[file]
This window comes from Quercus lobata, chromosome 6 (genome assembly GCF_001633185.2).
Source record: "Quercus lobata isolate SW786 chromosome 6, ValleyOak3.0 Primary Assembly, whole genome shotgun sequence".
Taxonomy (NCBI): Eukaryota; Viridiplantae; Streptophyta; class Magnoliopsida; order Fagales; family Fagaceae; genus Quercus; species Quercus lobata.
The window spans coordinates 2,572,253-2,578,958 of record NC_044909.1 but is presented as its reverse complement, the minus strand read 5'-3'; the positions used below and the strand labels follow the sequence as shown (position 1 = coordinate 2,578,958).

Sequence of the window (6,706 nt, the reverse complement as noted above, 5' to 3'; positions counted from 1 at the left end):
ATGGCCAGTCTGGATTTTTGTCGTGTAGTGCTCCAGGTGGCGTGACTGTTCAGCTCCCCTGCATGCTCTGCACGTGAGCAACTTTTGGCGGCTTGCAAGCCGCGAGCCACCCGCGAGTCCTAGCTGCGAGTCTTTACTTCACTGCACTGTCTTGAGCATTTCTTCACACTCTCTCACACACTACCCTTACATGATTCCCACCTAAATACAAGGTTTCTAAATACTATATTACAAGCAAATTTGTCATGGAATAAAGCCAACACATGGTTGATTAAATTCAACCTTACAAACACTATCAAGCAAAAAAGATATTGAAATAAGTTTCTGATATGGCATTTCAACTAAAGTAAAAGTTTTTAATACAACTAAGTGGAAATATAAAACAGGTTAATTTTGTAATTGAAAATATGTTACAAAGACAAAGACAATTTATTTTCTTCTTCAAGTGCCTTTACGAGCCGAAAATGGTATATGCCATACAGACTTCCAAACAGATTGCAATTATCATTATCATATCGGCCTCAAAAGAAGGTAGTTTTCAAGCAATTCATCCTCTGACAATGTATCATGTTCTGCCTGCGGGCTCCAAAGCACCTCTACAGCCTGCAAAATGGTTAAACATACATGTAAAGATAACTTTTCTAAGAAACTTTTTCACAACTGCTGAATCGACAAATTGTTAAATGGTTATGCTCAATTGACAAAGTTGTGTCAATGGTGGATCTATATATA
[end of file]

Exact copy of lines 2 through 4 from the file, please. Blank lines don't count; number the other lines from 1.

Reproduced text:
Source record: "Quercus lobata isolate SW786 chromosome 6, ValleyOak3.0 Primary Assembly, whole genome shotgun sequence".
Taxonomy (NCBI): Eukaryota; Viridiplantae; Streptophyta; class Magnoliopsida; order Fagales; family Fagaceae; genus Quercus; species Quercus lobata.
The window spans coordinates 2,572,253-2,578,958 of record NC_044909.1 but is presented as its reverse complement, the minus strand read 5'-3'; the positions used below and the strand labels follow the sequence as shown (position 1 = coordinate 2,578,958).